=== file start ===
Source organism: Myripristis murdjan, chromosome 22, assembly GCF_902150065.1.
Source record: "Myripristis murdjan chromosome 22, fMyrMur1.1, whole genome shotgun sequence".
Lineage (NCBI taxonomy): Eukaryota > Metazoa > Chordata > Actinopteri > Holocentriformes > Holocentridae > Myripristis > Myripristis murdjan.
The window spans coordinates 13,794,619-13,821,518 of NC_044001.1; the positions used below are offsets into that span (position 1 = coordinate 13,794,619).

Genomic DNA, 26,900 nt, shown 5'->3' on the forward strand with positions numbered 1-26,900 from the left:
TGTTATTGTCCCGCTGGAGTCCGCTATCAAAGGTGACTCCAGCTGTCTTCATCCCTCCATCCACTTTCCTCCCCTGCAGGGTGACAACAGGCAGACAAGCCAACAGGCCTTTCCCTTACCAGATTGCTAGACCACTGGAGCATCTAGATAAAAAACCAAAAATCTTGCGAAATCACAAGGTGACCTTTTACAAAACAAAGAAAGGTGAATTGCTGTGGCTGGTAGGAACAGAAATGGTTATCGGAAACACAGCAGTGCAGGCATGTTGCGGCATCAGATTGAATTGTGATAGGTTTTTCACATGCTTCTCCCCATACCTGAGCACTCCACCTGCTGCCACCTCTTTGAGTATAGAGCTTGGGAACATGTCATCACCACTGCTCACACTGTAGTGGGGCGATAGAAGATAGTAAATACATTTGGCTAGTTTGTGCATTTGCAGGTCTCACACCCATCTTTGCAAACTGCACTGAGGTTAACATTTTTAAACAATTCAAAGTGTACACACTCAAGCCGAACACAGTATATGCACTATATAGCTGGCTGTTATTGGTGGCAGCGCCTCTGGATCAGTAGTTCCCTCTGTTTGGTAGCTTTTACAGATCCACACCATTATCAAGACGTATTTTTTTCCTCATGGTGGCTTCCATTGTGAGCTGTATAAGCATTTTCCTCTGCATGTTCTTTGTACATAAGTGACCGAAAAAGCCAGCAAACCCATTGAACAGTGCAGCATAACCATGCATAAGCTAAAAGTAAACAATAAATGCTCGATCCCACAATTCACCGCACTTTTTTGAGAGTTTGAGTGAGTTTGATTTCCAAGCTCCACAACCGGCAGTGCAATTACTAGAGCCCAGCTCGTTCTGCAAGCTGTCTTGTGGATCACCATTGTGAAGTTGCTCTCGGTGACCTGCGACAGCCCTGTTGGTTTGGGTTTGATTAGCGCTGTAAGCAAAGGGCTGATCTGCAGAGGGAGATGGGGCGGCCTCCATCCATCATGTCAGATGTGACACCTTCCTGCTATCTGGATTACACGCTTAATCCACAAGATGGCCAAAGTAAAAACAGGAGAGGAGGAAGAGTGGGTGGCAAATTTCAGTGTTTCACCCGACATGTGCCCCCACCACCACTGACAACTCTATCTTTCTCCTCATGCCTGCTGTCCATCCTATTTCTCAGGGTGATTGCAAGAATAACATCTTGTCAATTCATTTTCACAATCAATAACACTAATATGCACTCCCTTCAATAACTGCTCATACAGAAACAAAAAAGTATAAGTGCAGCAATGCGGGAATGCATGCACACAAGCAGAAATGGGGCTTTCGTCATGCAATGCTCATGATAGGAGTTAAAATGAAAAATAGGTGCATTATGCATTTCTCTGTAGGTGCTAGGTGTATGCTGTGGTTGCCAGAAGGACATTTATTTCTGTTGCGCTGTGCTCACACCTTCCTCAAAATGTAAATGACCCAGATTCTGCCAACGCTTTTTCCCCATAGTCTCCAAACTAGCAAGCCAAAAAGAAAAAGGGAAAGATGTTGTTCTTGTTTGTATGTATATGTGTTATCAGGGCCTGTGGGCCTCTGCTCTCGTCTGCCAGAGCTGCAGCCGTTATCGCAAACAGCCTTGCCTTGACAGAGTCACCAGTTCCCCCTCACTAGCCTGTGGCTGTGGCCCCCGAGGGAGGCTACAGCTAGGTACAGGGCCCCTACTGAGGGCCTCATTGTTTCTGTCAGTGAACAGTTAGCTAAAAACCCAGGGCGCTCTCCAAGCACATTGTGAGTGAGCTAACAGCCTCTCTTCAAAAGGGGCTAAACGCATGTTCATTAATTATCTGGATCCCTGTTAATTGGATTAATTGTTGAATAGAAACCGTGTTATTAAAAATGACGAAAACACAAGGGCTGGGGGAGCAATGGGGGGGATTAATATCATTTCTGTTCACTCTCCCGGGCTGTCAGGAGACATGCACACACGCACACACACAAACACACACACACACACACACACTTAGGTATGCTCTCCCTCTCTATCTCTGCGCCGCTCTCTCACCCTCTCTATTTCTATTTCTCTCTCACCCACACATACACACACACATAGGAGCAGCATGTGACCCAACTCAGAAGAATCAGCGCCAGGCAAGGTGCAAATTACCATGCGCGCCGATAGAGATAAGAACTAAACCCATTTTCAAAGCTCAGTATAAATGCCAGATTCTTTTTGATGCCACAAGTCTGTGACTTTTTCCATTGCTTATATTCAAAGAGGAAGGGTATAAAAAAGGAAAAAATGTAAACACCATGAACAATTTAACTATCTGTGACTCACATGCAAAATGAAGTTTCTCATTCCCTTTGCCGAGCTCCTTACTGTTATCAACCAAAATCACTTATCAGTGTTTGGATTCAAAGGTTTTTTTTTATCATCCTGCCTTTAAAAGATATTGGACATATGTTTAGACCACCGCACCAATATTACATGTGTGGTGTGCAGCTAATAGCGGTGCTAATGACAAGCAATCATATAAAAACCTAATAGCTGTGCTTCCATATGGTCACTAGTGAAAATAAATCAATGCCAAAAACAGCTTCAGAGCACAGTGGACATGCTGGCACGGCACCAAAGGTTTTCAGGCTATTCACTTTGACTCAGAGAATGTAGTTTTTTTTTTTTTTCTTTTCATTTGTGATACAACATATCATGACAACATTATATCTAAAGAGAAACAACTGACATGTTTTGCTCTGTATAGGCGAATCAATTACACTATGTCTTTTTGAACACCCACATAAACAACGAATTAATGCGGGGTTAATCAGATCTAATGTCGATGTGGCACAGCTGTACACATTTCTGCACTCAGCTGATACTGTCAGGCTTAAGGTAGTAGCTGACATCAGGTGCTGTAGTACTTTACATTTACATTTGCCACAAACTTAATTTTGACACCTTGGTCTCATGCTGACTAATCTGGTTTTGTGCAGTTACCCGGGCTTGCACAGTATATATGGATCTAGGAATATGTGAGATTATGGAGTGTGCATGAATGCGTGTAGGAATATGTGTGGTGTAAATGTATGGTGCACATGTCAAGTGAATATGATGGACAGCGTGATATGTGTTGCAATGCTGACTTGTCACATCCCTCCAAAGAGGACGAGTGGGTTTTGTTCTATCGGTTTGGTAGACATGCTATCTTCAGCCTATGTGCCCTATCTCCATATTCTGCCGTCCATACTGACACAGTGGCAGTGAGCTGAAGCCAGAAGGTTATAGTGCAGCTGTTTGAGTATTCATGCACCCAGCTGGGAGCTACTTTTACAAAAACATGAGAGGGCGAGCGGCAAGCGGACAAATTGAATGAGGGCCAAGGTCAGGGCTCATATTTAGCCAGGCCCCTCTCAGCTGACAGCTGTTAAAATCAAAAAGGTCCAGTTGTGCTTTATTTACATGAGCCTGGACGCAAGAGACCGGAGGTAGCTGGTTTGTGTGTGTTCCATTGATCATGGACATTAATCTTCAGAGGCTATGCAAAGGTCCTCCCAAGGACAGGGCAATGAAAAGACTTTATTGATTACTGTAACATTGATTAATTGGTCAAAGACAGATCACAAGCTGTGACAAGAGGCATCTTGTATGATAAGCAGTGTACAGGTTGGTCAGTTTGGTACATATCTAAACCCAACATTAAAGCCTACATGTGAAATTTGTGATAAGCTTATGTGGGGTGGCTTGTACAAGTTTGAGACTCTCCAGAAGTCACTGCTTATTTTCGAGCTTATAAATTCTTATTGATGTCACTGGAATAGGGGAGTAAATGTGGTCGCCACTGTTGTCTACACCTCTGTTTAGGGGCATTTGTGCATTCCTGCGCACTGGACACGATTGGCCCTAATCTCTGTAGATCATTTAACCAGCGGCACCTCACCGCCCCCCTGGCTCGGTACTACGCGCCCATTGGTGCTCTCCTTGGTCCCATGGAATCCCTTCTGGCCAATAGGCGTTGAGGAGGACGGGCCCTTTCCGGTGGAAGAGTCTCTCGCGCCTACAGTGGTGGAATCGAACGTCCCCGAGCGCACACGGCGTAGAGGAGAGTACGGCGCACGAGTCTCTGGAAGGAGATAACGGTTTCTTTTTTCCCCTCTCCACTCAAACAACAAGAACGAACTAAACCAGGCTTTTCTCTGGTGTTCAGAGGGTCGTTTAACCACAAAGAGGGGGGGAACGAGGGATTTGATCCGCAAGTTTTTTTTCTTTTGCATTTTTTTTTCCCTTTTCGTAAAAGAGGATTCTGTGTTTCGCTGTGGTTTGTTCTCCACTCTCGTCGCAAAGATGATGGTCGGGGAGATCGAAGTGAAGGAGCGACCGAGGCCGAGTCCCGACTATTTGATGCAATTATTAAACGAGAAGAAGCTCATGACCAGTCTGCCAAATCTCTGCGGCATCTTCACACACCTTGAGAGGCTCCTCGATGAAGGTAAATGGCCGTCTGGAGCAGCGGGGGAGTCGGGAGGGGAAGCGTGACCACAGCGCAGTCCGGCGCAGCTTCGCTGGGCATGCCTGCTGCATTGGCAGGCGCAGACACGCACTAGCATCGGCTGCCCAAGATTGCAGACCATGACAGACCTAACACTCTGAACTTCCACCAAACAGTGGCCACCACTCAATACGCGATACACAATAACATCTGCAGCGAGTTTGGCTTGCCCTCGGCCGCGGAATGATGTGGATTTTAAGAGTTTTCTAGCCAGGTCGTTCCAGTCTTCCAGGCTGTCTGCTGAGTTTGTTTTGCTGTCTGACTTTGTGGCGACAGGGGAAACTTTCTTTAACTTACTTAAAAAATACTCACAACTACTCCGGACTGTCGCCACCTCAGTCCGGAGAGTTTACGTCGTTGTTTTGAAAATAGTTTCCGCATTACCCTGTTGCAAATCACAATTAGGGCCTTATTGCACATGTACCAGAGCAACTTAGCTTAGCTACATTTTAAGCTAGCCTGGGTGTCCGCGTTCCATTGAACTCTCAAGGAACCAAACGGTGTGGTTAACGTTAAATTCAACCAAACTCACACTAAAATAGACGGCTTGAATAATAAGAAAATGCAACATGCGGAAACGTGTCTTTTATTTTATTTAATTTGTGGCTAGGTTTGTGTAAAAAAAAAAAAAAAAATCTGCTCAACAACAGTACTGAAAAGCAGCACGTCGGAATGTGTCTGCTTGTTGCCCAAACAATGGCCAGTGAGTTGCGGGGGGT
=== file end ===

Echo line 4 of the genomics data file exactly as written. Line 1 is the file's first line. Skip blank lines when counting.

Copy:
The window spans coordinates 13,794,619-13,821,518 of NC_044001.1; the positions used below are offsets into that span (position 1 = coordinate 13,794,619).